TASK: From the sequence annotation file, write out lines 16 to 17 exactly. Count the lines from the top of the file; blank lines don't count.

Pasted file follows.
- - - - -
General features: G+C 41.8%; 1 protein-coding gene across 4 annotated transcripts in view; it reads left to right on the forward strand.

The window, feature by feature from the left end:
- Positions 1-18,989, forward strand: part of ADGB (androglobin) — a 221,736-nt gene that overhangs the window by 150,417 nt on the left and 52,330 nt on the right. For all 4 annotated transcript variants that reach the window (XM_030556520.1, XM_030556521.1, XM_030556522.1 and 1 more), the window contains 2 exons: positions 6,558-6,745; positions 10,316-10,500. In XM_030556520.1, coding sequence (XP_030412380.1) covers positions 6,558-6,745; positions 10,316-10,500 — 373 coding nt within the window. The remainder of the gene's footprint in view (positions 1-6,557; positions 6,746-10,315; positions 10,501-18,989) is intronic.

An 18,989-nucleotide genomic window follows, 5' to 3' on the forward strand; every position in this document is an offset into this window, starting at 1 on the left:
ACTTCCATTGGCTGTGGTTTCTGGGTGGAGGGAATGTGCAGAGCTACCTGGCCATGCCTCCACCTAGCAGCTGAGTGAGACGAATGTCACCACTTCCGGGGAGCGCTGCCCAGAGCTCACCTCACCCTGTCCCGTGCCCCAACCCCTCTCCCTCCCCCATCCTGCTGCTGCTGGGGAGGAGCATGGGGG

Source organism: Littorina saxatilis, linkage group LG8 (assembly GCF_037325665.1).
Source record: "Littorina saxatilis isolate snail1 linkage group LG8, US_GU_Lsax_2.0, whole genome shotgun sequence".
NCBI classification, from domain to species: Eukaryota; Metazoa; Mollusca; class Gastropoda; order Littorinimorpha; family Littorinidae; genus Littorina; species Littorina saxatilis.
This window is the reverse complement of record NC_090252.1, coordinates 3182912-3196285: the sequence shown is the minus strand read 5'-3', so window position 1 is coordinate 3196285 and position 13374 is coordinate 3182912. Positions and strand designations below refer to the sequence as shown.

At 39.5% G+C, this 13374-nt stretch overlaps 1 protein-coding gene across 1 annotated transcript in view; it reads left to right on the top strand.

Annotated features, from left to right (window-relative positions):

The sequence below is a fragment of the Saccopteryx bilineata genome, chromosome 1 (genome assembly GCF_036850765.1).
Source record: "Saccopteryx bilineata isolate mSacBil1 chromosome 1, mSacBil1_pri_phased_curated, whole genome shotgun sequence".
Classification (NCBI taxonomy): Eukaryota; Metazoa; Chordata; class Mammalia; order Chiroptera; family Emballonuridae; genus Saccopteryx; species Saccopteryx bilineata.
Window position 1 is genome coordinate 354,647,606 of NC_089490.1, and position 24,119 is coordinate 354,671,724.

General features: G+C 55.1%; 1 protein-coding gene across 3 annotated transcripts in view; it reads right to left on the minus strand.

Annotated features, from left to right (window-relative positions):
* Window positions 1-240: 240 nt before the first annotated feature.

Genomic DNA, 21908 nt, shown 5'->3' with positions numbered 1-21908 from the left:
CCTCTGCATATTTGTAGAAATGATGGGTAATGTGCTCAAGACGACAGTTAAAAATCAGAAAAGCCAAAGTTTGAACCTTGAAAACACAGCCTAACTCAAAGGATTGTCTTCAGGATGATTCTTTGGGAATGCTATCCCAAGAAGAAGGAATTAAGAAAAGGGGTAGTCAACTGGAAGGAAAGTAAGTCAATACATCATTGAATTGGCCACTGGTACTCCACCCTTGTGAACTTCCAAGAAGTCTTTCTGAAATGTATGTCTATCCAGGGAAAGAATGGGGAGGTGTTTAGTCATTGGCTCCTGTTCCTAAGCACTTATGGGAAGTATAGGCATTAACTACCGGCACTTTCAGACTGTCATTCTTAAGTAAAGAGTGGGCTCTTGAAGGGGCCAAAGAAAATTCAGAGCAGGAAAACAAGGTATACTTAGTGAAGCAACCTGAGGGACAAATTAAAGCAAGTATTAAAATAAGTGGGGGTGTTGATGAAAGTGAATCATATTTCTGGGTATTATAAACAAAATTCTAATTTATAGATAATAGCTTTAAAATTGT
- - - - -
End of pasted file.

General features: G+C 55.1%; 1 protein-coding gene across 3 annotated transcripts in view; it reads right to left on the minus strand.

Annotated features, from left to right (window-relative positions):